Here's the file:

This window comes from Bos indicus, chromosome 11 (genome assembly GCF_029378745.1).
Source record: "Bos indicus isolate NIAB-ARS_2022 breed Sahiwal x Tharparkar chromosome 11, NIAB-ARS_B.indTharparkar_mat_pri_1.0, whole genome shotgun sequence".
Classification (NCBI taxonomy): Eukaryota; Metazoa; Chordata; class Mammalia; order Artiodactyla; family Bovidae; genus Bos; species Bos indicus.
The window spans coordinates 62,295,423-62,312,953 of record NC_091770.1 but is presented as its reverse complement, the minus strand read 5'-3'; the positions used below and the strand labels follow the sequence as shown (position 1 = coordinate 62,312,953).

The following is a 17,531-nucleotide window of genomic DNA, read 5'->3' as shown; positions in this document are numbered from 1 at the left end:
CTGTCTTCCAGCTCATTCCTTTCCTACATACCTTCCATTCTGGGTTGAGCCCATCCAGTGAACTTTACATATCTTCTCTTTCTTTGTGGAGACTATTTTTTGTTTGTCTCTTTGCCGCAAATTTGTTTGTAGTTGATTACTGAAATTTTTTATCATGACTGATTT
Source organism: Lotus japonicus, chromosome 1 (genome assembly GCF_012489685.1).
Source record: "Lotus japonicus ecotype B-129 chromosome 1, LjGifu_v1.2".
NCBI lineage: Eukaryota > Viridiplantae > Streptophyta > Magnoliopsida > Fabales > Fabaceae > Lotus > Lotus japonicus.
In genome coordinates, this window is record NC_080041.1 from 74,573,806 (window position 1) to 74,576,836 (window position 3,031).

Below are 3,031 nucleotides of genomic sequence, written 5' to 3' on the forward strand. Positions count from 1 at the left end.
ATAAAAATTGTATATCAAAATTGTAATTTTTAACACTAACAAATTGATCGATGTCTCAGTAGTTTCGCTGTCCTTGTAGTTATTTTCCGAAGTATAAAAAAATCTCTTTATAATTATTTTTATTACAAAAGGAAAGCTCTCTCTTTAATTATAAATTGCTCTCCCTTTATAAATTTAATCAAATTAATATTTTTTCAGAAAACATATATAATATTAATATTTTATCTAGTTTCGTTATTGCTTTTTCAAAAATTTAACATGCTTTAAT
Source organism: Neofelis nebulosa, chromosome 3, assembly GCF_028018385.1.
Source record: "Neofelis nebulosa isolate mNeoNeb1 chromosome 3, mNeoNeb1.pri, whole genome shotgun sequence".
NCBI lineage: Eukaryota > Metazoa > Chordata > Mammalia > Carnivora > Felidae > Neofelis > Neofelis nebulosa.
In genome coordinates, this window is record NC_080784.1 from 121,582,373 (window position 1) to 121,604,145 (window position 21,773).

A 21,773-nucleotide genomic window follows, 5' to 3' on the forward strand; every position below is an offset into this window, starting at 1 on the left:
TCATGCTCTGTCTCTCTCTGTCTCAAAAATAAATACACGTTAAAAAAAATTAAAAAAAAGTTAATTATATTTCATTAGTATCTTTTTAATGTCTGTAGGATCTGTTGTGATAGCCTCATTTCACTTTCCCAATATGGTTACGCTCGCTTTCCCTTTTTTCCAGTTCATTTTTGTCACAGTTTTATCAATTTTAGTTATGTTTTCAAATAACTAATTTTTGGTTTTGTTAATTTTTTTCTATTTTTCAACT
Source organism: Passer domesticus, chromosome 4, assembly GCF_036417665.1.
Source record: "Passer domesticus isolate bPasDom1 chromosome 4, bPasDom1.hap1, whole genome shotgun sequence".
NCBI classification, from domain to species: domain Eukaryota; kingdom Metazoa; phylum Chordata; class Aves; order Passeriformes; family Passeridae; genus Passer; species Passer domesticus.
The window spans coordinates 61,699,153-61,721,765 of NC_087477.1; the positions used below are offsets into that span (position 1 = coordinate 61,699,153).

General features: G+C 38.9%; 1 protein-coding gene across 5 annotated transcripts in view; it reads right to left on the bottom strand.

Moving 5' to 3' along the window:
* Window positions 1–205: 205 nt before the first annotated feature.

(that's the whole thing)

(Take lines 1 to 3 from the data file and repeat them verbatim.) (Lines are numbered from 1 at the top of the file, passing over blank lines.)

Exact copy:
This window comes from Bos indicus, chromosome 11 (genome assembly GCF_029378745.1).
Source record: "Bos indicus isolate NIAB-ARS_2022 breed Sahiwal x Tharparkar chromosome 11, NIAB-ARS_B.indTharparkar_mat_pri_1.0, whole genome shotgun sequence".
Classification (NCBI taxonomy): Eukaryota; Metazoa; Chordata; class Mammalia; order Artiodactyla; family Bovidae; genus Bos; species Bos indicus.